Friday Fun – Favorite Weather for Writing

Friday Fun is a group post from the writers of the NHWN blog. Each week, we’ll pose and answer a different, get-to-know-us question. We hope you’ll join in by providing your answer in the comments.

QUESTION: We’ve written before about our favorite time of day to write, but today we’re thinking about which kinds of weather inspire our muse – sunshine, rain, fog, wind? Is being snowed in more inspiring than a summer afternoon with the windows flung wide? Which of Mother Nature’s moods gets your fingers tapping on the keyboard?

JME5670V2smCROPJamie Wallace: Rain inspires contemplation, wind makes me happily restless. I believe fresh air is a good ingredient for any art, including writing, so a day that invites open windows and provides a good cross breeze is a good day for penning my thoughts. Pretty much any type of weather other than what we’ve had this week – hot and humid – feels like a good fit for creative endeavors. This oppressive summer scene mostly makes me want to zone out in front of the A/C. But, a writer must write no matter what the weather, so despite the fact that my fingers have been sticking to the keyboard, I’ve still been tap-tap-tapping away at various deadlines. Yep – tapping away, and dreaming of crisp, clear fall days. ;)

photo by M. Shafer

photo by M. Shafer

Deborah Lee Luskin: No matter the weather, writing’s still work. It’s easier to work when I don’t want to go outside and play – and I like to play outside in all seasons. So rain, excessive heat, fierce winter – these are times I’m happy to be inside, staring out.




wendy-shotWendy Thomas:  I have to agree with Jamie and Deborah, as a writer I am forced to write in all kinds of weather in order to make deadlines so I make do with what I have. But the type of weather that *really* inspires me is very specific.

I grew up in the sight of water on the coast of Connecticut. There is no better day than an almost cool one (cool enough so you need to pull on an over-sized, ocean-faded sweatshirt) that is a little overcast and maybe even has a fine spray of salt water in the wind. There have to be seagulls flying and screeching overhead and it’s the absolute best if you are close enough to hear the waves constantly lapping at the shore.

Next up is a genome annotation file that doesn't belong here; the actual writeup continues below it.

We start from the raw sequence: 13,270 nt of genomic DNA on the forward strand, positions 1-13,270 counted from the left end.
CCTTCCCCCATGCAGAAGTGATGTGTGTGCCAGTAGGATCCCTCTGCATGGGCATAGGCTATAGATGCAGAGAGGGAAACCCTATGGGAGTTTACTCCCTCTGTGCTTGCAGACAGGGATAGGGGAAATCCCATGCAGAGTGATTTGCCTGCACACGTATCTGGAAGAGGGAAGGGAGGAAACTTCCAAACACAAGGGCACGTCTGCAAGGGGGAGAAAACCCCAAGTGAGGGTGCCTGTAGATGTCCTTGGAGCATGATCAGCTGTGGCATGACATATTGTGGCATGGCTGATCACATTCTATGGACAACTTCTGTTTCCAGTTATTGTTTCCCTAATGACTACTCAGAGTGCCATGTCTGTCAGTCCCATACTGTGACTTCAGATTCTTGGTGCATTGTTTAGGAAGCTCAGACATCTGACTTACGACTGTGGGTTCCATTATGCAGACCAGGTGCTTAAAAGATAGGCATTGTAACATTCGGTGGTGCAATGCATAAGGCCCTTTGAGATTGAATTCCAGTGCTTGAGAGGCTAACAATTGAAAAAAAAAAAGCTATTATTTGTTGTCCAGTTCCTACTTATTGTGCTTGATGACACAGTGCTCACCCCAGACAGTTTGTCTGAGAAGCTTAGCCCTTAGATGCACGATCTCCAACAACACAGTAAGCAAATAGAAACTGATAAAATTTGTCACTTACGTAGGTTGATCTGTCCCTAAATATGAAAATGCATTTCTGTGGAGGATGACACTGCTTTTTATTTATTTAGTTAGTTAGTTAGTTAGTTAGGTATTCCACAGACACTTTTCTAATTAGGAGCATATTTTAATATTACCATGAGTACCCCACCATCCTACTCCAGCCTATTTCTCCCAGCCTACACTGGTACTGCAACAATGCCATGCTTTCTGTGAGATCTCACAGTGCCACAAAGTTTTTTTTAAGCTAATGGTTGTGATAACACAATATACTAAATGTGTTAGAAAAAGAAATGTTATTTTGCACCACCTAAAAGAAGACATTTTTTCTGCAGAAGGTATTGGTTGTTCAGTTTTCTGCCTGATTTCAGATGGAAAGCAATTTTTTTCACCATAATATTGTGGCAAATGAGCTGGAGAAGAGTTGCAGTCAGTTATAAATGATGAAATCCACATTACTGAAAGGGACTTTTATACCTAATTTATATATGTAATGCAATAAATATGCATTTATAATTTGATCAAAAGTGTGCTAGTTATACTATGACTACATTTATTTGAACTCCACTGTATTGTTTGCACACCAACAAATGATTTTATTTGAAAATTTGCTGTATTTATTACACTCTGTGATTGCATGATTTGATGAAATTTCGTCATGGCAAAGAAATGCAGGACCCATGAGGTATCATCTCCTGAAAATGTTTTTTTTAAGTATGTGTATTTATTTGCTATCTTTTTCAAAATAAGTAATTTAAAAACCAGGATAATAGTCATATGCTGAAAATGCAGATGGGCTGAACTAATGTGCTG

Forever and always, those are the conditions under which I could write for miles.


Writing a blog – freedom of speech, controversy, and social media

This is the last week of teaching my college online course on writing and marketing a blog. Here are some more of my notes from the class.

Freedom of speech vs. what’s inappropriate (and possibly punishable)

We all know that in America we have freedom of speech. But we also have a few protections from some people’s outrageous speech. People are not allowed to say things that aren’t true, especially if it hurts someone’s “standing in the community.” If someone says something that defames (injures a reputation) of another person – then that is considered slander and it is punishable in a civil court.

Slander involves the oral “publication” of a defamatory remark that is heard by another, which injures the subject’s reputation or character. Slander can occur through the use of a hand gesture or verbal communication that is not recorded. Libel, on the other hand, is the written “publication” of a defamatory remark that has the tendency to injure another’s reputation or character. Libel also includes a publication on radio, audio or video. Even though this would be considered oral, or verbal, communication to someone it is actually considered to be libel because it is published in a transfixed form.

Libel is what you have to be very careful about in your blogs. You are always allowed to have an opinion. “She acted like she was suicidal” but you are not allowed to state a fact that is untrue “she is suicidal.” Most of you will probably not have to worry about it, but you need to know that nothing disappears on the internet. Ever. If you say something about your boss or your work, it will eventually be found and it will live on forever to haunt you.

The simple solution is to not post that kind of information in the first place.

My general rule is to write “happy” things. It’s simplistic but it works. I don’t bring up hot topics (religion, guns, abortion) in any of my posts and I am very careful to make sure that if I am stating an opinion, I preface it with something like “in my opinion. “ or “I believe …”

Controversial Topics

So what do you do if you’ve said something controversial that has hit a raw nerve and people are responding in a negative fashion?

Easy, you ignore them. Remember that even bad publicity is good publicity. I have had occasional negative remarks on my blog and I just let them roll off my back like water off a duck. (But remember that my blog topics – “children and chickens” – don’t tend to draw out the negative people – what are they going to say? Chickens are dumb??) Don’t try to fight a negative remark some people (trolls) just put them up there for sport and trying to fight them is the proverbial throwing of gasoline onto a fire.

If you think there is a clear misunderstanding, go ahead and attempt to explain your point, but if the comments just return with more negativity – drop the discussion. Try to remember that a negative remark on a post is *not* a negative remark about *you.* (I know, sometimes that’s easier said than done, it can really hurt when people say nasty things about you.)